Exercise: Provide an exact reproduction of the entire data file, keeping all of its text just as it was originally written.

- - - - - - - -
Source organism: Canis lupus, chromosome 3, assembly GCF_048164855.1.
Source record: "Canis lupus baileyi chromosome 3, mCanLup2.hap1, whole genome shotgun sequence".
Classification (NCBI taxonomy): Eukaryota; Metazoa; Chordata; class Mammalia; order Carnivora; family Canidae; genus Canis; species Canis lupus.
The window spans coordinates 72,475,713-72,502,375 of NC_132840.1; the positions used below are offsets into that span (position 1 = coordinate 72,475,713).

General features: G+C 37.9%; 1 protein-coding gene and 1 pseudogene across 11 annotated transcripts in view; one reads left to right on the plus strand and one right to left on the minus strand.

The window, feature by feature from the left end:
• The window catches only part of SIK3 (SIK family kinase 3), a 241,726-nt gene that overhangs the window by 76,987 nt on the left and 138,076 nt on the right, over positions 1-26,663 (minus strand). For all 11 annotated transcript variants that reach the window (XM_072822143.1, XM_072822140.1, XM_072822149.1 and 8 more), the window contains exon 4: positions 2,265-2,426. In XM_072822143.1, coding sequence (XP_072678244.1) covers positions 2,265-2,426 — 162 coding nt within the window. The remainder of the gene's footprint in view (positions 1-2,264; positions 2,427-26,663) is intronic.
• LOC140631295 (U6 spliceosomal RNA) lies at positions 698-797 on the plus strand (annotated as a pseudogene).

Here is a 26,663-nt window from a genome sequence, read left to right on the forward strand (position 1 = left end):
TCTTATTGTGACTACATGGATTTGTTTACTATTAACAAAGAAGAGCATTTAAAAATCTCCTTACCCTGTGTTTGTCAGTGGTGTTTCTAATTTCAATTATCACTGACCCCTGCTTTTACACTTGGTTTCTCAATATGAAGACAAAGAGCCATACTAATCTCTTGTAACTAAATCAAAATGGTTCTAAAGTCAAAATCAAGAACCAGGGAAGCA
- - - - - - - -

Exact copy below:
Source organism: Canis lupus, chromosome 3, assembly GCF_048164855.1.
Source record: "Canis lupus baileyi chromosome 3, mCanLup2.hap1, whole genome shotgun sequence".
Classification (NCBI taxonomy): Eukaryota; Metazoa; Chordata; class Mammalia; order Carnivora; family Canidae; genus Canis; species Canis lupus.
The window spans coordinates 72,475,713-72,502,375 of NC_132840.1; the positions used below are offsets into that span (position 1 = coordinate 72,475,713).

General features: G+C 37.9%; 1 protein-coding gene and 1 pseudogene across 11 annotated transcripts in view; one reads left to right on the plus strand and one right to left on the minus strand.

The window, feature by feature from the left end:
• The window catches only part of SIK3 (SIK family kinase 3), a 241,726-nt gene that overhangs the window by 76,987 nt on the left and 138,076 nt on the right, over positions 1-26,663 (minus strand). For all 11 annotated transcript variants that reach the window (XM_072822143.1, XM_072822140.1, XM_072822149.1 and 8 more), the window contains exon 4: positions 2,265-2,426. In XM_072822143.1, coding sequence (XP_072678244.1) covers positions 2,265-2,426 — 162 coding nt within the window. The remainder of the gene's footprint in view (positions 1-2,264; positions 2,427-26,663) is intronic.
• LOC140631295 (U6 spliceosomal RNA) lies at positions 698-797 on the plus strand (annotated as a pseudogene).

Here is a 26,663-nt window from a genome sequence, read left to right on the forward strand (position 1 = left end):
TCTTATTGTGACTACATGGATTTGTTTACTATTAACAAAGAAGAGCATTTAAAAATCTCCTTACCCTGTGTTTGTCAGTGGTGTTTCTAATTTCAATTATCACTGACCCCTGCTTTTACACTTGGTTTCTCAATATGAAGACAAAGAGCCATACTAATCTCTTGTAACTAAATCAAAATGGTTCTAAAGTCAAAATCAAGAACCAGGGAAGCA